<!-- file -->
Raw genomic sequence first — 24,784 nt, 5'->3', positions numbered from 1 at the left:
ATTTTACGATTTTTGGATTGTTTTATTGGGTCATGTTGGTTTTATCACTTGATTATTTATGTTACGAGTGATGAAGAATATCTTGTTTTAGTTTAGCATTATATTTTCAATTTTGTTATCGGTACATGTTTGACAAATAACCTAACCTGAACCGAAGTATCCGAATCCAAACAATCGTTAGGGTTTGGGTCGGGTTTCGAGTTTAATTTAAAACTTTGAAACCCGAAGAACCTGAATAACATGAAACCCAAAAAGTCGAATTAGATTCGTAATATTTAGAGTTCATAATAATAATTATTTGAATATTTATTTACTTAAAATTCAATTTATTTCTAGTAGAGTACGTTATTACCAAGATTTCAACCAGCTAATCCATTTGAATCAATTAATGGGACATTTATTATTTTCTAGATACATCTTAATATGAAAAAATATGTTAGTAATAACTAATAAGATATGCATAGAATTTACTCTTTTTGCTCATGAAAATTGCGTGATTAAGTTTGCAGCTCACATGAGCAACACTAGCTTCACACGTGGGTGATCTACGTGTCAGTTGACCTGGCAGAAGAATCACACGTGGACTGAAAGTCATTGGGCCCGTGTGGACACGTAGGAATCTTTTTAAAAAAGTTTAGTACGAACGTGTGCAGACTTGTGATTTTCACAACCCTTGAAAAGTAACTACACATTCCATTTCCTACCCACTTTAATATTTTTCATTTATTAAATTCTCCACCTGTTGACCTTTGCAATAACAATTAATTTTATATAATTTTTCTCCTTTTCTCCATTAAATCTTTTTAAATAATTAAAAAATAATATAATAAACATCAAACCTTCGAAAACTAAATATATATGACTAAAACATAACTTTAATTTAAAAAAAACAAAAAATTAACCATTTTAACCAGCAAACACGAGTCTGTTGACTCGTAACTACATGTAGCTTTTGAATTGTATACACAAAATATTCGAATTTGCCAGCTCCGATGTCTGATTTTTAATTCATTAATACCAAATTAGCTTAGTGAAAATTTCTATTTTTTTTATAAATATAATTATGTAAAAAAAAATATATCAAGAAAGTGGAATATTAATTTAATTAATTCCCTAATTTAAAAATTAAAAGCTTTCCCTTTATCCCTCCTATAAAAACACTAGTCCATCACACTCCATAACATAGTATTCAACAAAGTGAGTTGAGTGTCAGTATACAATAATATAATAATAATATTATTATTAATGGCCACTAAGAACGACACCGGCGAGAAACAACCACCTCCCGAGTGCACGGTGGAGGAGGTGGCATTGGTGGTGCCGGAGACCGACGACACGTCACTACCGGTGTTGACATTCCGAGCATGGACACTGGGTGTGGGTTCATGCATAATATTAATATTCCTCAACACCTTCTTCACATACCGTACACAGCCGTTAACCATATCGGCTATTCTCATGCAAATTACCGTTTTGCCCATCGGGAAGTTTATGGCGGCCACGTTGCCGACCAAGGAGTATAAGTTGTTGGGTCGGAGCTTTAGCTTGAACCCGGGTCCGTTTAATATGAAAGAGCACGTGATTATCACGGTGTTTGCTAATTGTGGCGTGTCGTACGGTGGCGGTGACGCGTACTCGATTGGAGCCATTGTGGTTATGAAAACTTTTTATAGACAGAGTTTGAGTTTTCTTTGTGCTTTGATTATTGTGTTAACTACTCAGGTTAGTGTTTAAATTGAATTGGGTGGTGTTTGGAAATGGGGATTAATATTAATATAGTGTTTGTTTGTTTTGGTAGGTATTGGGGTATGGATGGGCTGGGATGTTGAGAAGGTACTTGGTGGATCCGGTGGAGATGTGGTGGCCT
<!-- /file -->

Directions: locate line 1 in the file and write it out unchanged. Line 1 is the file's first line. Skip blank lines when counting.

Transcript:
Raw genomic sequence first — 24,784 nt, 5'->3', positions numbered from 1 at the left: